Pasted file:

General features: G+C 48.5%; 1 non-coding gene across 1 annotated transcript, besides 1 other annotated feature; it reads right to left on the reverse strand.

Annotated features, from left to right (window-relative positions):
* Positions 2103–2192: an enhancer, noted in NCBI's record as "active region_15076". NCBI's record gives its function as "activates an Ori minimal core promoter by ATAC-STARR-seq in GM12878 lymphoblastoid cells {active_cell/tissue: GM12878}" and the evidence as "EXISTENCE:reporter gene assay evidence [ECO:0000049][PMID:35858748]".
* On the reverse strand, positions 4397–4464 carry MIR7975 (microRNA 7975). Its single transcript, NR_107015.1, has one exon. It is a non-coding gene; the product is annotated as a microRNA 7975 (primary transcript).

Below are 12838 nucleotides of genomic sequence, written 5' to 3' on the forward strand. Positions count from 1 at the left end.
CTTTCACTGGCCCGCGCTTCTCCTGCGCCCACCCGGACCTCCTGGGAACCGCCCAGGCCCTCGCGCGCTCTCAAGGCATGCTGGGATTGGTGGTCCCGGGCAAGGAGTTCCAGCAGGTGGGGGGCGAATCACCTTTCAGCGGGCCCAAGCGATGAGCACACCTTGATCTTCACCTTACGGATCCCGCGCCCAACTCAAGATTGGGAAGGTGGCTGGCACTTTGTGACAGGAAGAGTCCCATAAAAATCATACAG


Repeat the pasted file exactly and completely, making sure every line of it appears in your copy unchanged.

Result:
General features: G+C 48.5%; 1 non-coding gene across 1 annotated transcript, besides 1 other annotated feature; it reads right to left on the reverse strand.

Annotated features, from left to right (window-relative positions):
* Positions 2103–2192: an enhancer, noted in NCBI's record as "active region_15076". NCBI's record gives its function as "activates an Ori minimal core promoter by ATAC-STARR-seq in GM12878 lymphoblastoid cells {active_cell/tissue: GM12878}" and the evidence as "EXISTENCE:reporter gene assay evidence [ECO:0000049][PMID:35858748]".
* On the reverse strand, positions 4397–4464 carry MIR7975 (microRNA 7975). Its single transcript, NR_107015.1, has one exon. It is a non-coding gene; the product is annotated as a microRNA 7975 (primary transcript).

Below are 12838 nucleotides of genomic sequence, written 5' to 3' on the forward strand. Positions count from 1 at the left end.
CTTTCACTGGCCCGCGCTTCTCCTGCGCCCACCCGGACCTCCTGGGAACCGCCCAGGCCCTCGCGCGCTCTCAAGGCATGCTGGGATTGGTGGTCCCGGGCAAGGAGTTCCAGCAGGTGGGGGGCGAATCACCTTTCAGCGGGCCCAAGCGATGAGCACACCTTGATCTTCACCTTACGGATCCCGCGCCCAACTCAAGATTGGGAAGGTGGCTGGCACTTTGTGACAGGAAGAGTCCCATAAAAATCATACAG